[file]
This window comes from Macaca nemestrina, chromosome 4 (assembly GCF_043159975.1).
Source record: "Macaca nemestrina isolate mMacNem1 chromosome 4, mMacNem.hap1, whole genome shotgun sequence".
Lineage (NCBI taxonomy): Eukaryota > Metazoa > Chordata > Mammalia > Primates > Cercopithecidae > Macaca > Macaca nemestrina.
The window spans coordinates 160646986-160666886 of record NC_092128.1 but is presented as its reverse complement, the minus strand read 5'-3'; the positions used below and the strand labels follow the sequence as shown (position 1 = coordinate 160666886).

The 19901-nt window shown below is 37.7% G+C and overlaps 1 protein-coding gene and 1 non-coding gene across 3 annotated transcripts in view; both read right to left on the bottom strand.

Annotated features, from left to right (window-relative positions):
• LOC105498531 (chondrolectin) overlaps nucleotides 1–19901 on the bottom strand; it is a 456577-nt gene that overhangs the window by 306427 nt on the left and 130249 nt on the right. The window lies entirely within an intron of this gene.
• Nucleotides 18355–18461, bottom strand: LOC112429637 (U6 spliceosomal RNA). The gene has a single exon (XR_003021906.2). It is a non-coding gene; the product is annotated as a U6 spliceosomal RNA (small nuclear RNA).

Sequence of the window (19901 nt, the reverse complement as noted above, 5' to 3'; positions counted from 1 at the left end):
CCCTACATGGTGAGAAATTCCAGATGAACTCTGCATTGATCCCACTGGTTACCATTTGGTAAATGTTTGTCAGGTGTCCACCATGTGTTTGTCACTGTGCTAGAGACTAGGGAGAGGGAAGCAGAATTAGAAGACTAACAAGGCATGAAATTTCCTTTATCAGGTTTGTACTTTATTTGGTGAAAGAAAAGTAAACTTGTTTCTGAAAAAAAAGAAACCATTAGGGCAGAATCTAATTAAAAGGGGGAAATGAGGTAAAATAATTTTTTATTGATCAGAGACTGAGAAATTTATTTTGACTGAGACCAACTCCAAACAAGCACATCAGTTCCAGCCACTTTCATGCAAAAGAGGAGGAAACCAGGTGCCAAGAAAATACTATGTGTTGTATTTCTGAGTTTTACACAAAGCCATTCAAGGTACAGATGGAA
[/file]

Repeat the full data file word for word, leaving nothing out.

This window comes from Macaca nemestrina, chromosome 4 (assembly GCF_043159975.1).
Source record: "Macaca nemestrina isolate mMacNem1 chromosome 4, mMacNem.hap1, whole genome shotgun sequence".
Lineage (NCBI taxonomy): Eukaryota > Metazoa > Chordata > Mammalia > Primates > Cercopithecidae > Macaca > Macaca nemestrina.
The window spans coordinates 160646986-160666886 of record NC_092128.1 but is presented as its reverse complement, the minus strand read 5'-3'; the positions used below and the strand labels follow the sequence as shown (position 1 = coordinate 160666886).

The 19901-nt window shown below is 37.7% G+C and overlaps 1 protein-coding gene and 1 non-coding gene across 3 annotated transcripts in view; both read right to left on the bottom strand.

Annotated features, from left to right (window-relative positions):
• LOC105498531 (chondrolectin) overlaps nucleotides 1–19901 on the bottom strand; it is a 456577-nt gene that overhangs the window by 306427 nt on the left and 130249 nt on the right. The window lies entirely within an intron of this gene.
• Nucleotides 18355–18461, bottom strand: LOC112429637 (U6 spliceosomal RNA). The gene has a single exon (XR_003021906.2). It is a non-coding gene; the product is annotated as a U6 spliceosomal RNA (small nuclear RNA).

Sequence of the window (19901 nt, the reverse complement as noted above, 5' to 3'; positions counted from 1 at the left end):
CCCTACATGGTGAGAAATTCCAGATGAACTCTGCATTGATCCCACTGGTTACCATTTGGTAAATGTTTGTCAGGTGTCCACCATGTGTTTGTCACTGTGCTAGAGACTAGGGAGAGGGAAGCAGAATTAGAAGACTAACAAGGCATGAAATTTCCTTTATCAGGTTTGTACTTTATTTGGTGAAAGAAAAGTAAACTTGTTTCTGAAAAAAAAGAAACCATTAGGGCAGAATCTAATTAAAAGGGGGAAATGAGGTAAAATAATTTTTTATTGATCAGAGACTGAGAAATTTATTTTGACTGAGACCAACTCCAAACAAGCACATCAGTTCCAGCCACTTTCATGCAAAAGAGGAGGAAACCAGGTGCCAAGAAAATACTATGTGTTGTATTTCTGAGTTTTACACAAAGCCATTCAAGGTACAGATGGAA